The boom in irrigated farming caused Modesto’s population not only to rebound from the losses of the 1890s, but to nearly double to 4,034 by 1910. Irrigation brought tremendous prosperity and new buildings rose all over Modesto and phone service reached 466 addresses in 1906. A stable water supply also made farmland much more valuable and prices rose five- to ten-fold. No longer dry wheat, the most important crop in Stanislaus County had become thirsty alfalfa, which was used to feed dairy cattle. Wine grapes and nuts were also planted at that time and orchard crops such as almonds, peaches, and apricots were planted and cultivated. Large ranches were subdivided, as less farmland was now needed to make a good living as a farmer.
In support of the sudden boom in agriculture, processing businesses such as Modesto Creamery, Modesto Canning Company, and J.S. West and Company, grew, along with financing companies. Vigorous growth demanded an updated city structure and a new city charter was adopted in 1910, including the
mayor-council structure. New residents to the thriving city focused on quality of life improvements, through civic and social institutions, such as the Women’s Improvement Club, which was inspired by the City Beautiful movement. The Women’s Improvement Club planted trees throughout the city, helped establish new parks, and provided assistance to those in need.
The City Beautiful movement was a reaction to the rapid development of towns and cities that occurred during the nineteenth century. Architects and planners designed public parks and structures as civic monuments. Some of the most prominent additions to Modesto during this period were Graceada Park (1906), the McHenry Library (1911) Modesto Arch (1912) bearing the motto “Water Wealth Contentment Health,” the new Southern Pacific Railroad depot (1915) and the 7th Street Bridge (1917), which replaced two earlier bridges and the Whitmore Ferry on the same site.
Graceada Park was created in 1906 due to the interest of the Women’s Improvement Club in creating a public park and land gift from T.K. Beard and T.P. Wisecarver, who donated three blocks in the BeardWisecarver Tract. The park was designed by John McLaren with plans and improvements paid for by the Club. Its name, “Graceada,” is a combination of the wives of the land donors, Grace Beard and Ada Wisecarver.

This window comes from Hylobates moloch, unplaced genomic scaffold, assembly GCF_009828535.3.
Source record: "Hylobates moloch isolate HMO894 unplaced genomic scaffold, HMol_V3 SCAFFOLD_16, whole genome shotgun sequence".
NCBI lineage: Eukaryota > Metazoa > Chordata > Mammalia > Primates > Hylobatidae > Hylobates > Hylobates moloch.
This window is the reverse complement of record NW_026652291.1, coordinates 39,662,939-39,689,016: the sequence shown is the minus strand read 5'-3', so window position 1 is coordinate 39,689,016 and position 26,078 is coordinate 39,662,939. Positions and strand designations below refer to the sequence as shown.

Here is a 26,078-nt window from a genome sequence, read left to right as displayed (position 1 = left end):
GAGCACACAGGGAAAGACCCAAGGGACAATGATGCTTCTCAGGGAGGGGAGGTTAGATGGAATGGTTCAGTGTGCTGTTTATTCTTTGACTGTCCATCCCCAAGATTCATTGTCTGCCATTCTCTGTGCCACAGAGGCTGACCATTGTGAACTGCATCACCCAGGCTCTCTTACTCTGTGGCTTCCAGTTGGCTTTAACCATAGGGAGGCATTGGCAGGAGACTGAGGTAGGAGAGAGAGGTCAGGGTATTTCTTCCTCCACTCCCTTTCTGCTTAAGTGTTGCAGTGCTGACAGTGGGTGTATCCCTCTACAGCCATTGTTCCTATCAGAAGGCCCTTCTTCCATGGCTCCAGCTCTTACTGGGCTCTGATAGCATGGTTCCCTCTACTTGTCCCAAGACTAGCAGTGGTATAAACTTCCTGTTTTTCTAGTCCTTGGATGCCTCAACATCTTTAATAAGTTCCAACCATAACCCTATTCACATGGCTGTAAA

The advent of the automobile and the expansion of roadways and highways was a major contributor to the development of Modesto during the first decades of the 20th century. In 1910 the state legislature passed the State Highways Act, which allotted millions of dollars in bonds for a state highway system. The Golden State Highway (later State Route 99) was one of the earliest highways built in California, in 1915, following existing thoroughfares through urban centers. Golden State Highway entered Modesto from the
north on Ninth Street, crossing over the Southern Pacific Railroad tracks at I and G streets, and leaving the southern end of the city by way of 7th Street. Shortly after the opening of Golden State Highway, the Stanislaus County Board of Supervisors approved construction for a new bridge over the Tuolumne River on the south edge of Modesto, and the 7th Street Bridge opened to traffic in March 1917 to great fanfare and was soon established as part of the Golden State Highway.
Interests in the arts and social affairs continued to grow and by the early 20th century, Modesto was home to several movie theaters on 10th Street, some of which also hosted vaudeville shows. Music and theater stages and dance halls had been important to Modesto from its earliest days and the increasingly
prosperous city continued its interest in such urbane pursuits. Organizations established in this period included the Chamber of Commerce, Women’s Improvement Club, the Modesto Shakespeare Club, Daughters of the American Revolution, Benevolent and Protective Order of Elks, the American Legion, Chautauqua Circle, and numerous music, reading, and hobby clubs.
- American-Rails.com December 27, 2016
- Bare, Colleen Stanley. Modesto Then and Now, McHenry Museum Press, 1999.
- Elias, Sol P. Stories of Stanislaus. Modesto, CA 1924.
- JRP Historical Consulting Services. “Caltrans Historic Bridge Inventory Update: Concrete Arch Bridges.” Prepared for State of California, Department of Transportation, Environmental Program. April 2004.
- JRP Historical Consulting Services. “Historical Resources Evaluation Report, Seventh Street Bridge Project.” Prepared for Stanislaus County Department of Public Works, Environmental Impact Statement.
- JRP Historical Consulting Services. “General Plan Master EIR, Section 8, Disturbance of Archaeological/Historical Sites.” Prepared for City of Modesto, Community & Economic Development Department, General Plan Amendment, 2014.
- Purplerow.com for information about baseball in Modesto.
- Wikipedia.org for information on various events and individuals.